The use of PVC-based sheeting without mesh reinforcement produces a material of suitable strength and elasticity for storing grain. This material was formulated to have a high resistance to solar UV irradiation. Rodent penetration has been recorded on only exceptional occasions involving minor damage. Our hypothesis that rodents find it difficult to gain a tooth-hold on the smooth surface has been corroborated by laboratory studies using wild-caught roof rats and house mice (unpublished data).

Liners have been used continuously for over 10 years, and though they have lost some plasticity, permeability to gases decreases as the plasticisers evaporate. This characteristic renders the liners more effective with time in retaining gas concentrations, e.g., for 0.83 mm PVC, the initial permeability (expresed throughout as a measure given at a gradient from 21% O2) decreased from 87 to 50 ml O2/m2/day after 4 years of exposure under Mediterranean climate (unpublished data).

Insect control

At a liner thickness of 0.83 mm and a gas permeability level of 87 ml O2/m2/day, there is a possibility of insect survival close to the grain-liner interface in small enclosures where the surface area:volume ratio is relatively high. This is especially so at the top layer of the structures where moisture content tends to be higher than the remaining parts of the bulk. However, after the minimum O2 concentration is reached, survival is usually well below one insect/kg, and would require multiple sampling to detect a single insect (Navarro et al., 1984; 1993). This residual infestation is more of a problem on return to aerobic conditions and the commodity should be consumed without additional prolonged storage. This residual infestation is less serious than the danger of reinfestation by insects from the surroundings under storage by conventional methods. Recent findings in the Philippines with milled rice in 150 ton capacity Volcani cubes, indicate that oxygen concentrations of less than 1% can be obtained, at which, all insects perish after a very short exposure period.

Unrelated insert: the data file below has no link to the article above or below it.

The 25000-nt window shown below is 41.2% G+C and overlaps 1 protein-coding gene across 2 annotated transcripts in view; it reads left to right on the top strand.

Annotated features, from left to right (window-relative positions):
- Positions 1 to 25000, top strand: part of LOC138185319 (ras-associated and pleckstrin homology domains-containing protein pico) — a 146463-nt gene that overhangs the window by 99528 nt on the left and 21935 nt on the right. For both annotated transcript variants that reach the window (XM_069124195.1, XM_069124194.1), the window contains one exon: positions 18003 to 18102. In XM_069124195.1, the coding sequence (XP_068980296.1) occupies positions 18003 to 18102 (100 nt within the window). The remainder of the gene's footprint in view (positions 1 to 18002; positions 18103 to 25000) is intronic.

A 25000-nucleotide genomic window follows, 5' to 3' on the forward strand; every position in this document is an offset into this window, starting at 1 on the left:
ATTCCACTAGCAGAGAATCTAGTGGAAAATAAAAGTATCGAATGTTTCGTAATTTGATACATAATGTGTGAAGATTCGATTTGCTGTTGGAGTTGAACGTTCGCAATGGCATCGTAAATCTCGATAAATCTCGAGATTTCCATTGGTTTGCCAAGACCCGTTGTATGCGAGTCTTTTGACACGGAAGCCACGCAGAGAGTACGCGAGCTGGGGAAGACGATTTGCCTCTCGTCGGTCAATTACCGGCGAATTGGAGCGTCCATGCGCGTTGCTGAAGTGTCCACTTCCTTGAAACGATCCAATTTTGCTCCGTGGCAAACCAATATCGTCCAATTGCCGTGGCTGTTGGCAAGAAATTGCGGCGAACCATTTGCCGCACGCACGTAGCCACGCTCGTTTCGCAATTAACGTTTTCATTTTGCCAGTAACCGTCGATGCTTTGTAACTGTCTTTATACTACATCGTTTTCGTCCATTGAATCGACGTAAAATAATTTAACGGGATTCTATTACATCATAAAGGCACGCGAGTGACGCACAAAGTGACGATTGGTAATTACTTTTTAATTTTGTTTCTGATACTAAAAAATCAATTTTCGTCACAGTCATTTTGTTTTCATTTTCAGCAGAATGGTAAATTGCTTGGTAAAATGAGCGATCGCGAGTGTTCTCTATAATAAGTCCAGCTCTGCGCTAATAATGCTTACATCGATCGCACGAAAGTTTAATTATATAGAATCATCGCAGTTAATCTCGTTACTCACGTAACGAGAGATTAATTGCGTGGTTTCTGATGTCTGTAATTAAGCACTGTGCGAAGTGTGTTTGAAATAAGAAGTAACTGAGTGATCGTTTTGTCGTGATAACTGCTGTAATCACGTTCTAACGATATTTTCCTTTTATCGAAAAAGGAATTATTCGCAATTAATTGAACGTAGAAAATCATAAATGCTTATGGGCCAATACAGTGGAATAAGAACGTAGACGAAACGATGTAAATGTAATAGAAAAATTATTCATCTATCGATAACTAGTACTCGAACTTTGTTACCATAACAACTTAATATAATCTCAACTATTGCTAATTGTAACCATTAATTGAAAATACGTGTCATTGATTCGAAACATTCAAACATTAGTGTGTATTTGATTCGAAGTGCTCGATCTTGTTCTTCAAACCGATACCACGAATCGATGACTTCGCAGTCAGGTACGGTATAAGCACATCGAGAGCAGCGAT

Moisture migration

Diurnal temperature fluctuations, accentuated by solar radiation on liners, followed by rapid cooling at night, cause successive moistening and drying cycles at the upper grain surface. This may result in gradual moisture accumulation, particularly during the transient seasons between summer and winter when temperature fluctuations are greatest, so that initially dry grain may rise to above critical levels enabling limited microfloral spoilage to occur. This is particularly accentuated along the peaks of bunkers where warm air rising on convection currents tends to concentrate the moisture condensation in confined areas. For bunkers of 12,000 to 15,000 tonnes capacity constructed in recent years, the condensation phenomenon has been alleviated and almost eliminated by levelling the peaked apex (with a ridge of less than 2 m) to a slightly convex, wide apex of bunker cross-section (with a ridge of more than 6 m) that is just sufficient to permit rain-water run-off. This configuration appears to enable the dispersal of moisture migration over a much larger area. Differences in the intensity of moisture increase between bunker peaks with narrow ridges and peaked apices, and apices with a broad ridge has been demonstrated.

For dry grain kept in "storage cocoons" in subtropical climates, moisture migration is not a pronounced phenomenon. However, for corn or paddy stored in the tropics, moisture migration is accentuated particularly when there are large diurnal temperature fluctuations. For this purpose, our first solution to moisture migration was to place an insulating layer between the liner and the upper layer of bagged grain. This consisted of a layer of bagged agricultural wastes such as rice hulls, or straw, or if these weree not available a "felt-fibre" layer with insulating properties was used. Recently we have shown that by spreading a reflective awning of aluminium coated webbed PP fibres over the cocoons we are able to reduce temperature gradients and moisture migration to a minimum. For more - visit the GrainPro Cocoon page.